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Home arrow News arrow Local News arrow Cold nips at noses

Cold nips at noses

Gathered around this handy heat source set up on Main Street are Cody Singer, left, Shannon Singer, Steve Williams and Deb Singer. All were decked out in their Victorian best in the spirit of the weekend. They also kept warm — Cody had on seven layers of clothes under that jacket. (Baker City Herald/Lisa Britton).
Gathered around this handy heat source set up on Main Street are Cody Singer, left, Shannon Singer, Steve Williams and Deb Singer. All were decked out in their Victorian best in the spirit of the weekend. They also kept warm — Cody had on seven layers of clothes under that jacket. (Baker City Herald/Lisa Britton).

By LISA BRITTON

Of the Baker City Herald

Chestnuts roasting over an open ...

Blacksmith forge?

On a cookie sheet?

"I wish I knew what they're supposed to taste like," says Terry Davis as he cracks open the blackened hull of a steaming chestnut. "They seem to be best if they're just charred a bit."

On Saturday night, Davis helped bring a little flavor to downtown Baker City during the Victorian Christmas celebration as he roasted chestnuts on an antique forge belonging to Mel Cross.

The forge traditionally used coal as a heat source, and every so often Davis turned a hand crank, spinning a fan that pushed air up through the glowing briquettes.

"You don't actually need this" with modern briquettes, Davis says, but "coal needed air."

Most passersby warily eyed the baking nuts.

"Are those chestnuts? I've heard that song, but never seen them. So, they taste roasted, huh?" asked Nancy Haidle of Ontario.

She and her husband, Ron, arrived in Baker City Saturday morning to take in the weekend of Victorian-themed activities.

"We always hear about it after it's over," she said.

The Haidles learned about the Victorian weekend in September when they were in town for the Elkhorn Cowboy Poetry Gathering.

"What we really came for is the Victorian home tour," Nancy said. "We always hear about it after it's over."

Down the street from the roasting station was Deb Singer, decked out in a fancy hat and dress.

Though she didn't give any walking tours of downtown — she said most of the action was at the Festival of Trees at the Oregon Trail Regional Museum — by Saturday night she'd talked to quite a few visitors.

"That's what we want — people to come from out of town," she said.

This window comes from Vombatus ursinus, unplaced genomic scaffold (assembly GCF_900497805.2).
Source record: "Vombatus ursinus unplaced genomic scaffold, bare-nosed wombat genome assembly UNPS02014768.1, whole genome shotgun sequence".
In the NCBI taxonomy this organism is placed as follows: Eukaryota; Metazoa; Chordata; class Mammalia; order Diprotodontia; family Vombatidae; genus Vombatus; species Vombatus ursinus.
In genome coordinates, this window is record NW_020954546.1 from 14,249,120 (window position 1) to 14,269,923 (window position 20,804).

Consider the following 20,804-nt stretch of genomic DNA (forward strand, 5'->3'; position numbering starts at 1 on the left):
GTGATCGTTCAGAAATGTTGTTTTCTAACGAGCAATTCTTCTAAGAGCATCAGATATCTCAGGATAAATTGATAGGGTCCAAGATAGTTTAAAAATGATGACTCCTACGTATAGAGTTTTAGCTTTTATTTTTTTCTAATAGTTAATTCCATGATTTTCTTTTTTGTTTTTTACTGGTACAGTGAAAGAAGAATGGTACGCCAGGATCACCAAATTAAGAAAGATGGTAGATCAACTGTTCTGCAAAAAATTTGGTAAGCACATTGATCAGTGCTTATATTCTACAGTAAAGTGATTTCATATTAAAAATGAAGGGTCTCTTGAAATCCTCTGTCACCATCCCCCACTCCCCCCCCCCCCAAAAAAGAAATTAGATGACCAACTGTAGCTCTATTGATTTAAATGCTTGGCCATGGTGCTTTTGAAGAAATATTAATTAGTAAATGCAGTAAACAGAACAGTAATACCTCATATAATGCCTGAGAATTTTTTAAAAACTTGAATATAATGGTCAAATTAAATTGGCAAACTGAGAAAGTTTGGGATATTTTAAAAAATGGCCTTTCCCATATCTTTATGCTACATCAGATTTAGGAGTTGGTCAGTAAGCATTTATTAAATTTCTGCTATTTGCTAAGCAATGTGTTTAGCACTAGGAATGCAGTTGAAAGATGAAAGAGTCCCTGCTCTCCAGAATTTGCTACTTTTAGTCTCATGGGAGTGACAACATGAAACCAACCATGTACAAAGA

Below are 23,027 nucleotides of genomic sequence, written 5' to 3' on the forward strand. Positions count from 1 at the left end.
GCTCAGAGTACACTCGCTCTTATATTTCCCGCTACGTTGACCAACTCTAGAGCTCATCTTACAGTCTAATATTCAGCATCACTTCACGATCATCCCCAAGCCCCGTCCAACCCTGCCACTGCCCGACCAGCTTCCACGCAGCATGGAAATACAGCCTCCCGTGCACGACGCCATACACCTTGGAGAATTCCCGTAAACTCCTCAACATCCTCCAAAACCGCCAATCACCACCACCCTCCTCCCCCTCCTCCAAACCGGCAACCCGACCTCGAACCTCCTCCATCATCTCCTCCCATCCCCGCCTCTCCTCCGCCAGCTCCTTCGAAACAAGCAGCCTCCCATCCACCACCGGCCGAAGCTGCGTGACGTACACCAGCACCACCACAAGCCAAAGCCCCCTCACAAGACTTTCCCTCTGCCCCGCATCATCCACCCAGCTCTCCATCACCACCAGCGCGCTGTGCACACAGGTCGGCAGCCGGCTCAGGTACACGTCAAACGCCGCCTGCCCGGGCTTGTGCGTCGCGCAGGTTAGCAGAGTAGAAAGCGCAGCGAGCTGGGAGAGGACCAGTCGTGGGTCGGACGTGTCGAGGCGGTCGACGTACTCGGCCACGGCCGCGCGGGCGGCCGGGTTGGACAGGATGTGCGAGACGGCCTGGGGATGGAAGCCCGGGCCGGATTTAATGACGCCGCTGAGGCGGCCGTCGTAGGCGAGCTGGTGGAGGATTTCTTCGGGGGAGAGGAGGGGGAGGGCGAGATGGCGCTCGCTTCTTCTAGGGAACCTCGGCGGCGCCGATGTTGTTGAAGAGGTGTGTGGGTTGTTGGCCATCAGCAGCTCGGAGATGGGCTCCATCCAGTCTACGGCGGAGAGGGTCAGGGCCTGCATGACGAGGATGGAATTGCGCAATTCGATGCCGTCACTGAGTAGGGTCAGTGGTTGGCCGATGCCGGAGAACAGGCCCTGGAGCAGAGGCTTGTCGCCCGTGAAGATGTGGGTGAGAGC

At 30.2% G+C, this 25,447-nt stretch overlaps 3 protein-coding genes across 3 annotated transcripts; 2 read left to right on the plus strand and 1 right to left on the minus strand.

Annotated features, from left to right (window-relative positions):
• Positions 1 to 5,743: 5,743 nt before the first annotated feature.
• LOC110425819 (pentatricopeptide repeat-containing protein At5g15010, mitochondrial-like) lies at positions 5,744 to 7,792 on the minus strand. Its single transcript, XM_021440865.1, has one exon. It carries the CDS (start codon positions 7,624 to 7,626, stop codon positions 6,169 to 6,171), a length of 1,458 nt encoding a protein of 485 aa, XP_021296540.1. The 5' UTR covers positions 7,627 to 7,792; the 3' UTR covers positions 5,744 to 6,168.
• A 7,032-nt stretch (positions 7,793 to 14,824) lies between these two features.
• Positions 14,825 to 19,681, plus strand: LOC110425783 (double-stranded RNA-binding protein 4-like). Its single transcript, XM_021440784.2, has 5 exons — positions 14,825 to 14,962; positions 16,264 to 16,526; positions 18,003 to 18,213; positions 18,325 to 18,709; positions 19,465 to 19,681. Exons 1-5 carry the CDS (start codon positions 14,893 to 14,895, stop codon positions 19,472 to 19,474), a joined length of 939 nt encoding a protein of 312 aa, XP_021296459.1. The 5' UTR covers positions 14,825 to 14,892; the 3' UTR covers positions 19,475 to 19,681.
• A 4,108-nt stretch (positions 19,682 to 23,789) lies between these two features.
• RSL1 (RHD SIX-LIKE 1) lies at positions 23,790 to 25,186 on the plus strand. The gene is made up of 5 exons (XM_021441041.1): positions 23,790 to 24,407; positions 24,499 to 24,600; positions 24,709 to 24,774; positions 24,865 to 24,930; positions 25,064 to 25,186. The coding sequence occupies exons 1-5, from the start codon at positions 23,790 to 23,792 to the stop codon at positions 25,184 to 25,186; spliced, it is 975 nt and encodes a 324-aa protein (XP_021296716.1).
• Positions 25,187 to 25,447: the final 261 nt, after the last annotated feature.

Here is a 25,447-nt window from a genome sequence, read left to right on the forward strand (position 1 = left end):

Singer is the president of the Baker County Ambassadors, one of the groups that worked with Historic Baker City Inc. and Baker County Unlimited to plan the weekend.

In addition to offering tours of the town, Singer helped her two children, Cody, 11, and Shannon, 12, sell mistletoe on Main Street.

"We talk about business all the time — I'm an economist. So they have their own business," said Singer, who works at the Employment Department.

While spending the Thanksgiving holiday in California, the Singers traveled to Tehachapi to gather the mistletoe.

"Cody climbed the oak tree and pulled it down," Deb Singer said.

Then they packaged the greenery and brought it back to Baker City to start their business.

Staying stationary was a chilly task on Saturday night, so the Singers moved their table from the Geiser Grand's sidewalk south to Court Street where they could warm their hands over a fire built in a barrel.

Members of the Baker City Lions Club volunteered to tend the four fires — stoked in old oil barrels and surrounded by wire — from 4 p.m. to 8 o'clock so parade spectators could beat the cold while watching the floats decked out in Christmas lights.

"I think we had one of the largest crowds I've ever seen at the parade," said Terrie Laeger, HBC program manager.

The floats that brought the most votes from judges — thus winning them $100 each — were: Baker Middle School marching band for best use of music; Robbins Farm Equipment for best use of lights; and the Baker County Ambassadors for best use of theme.

 
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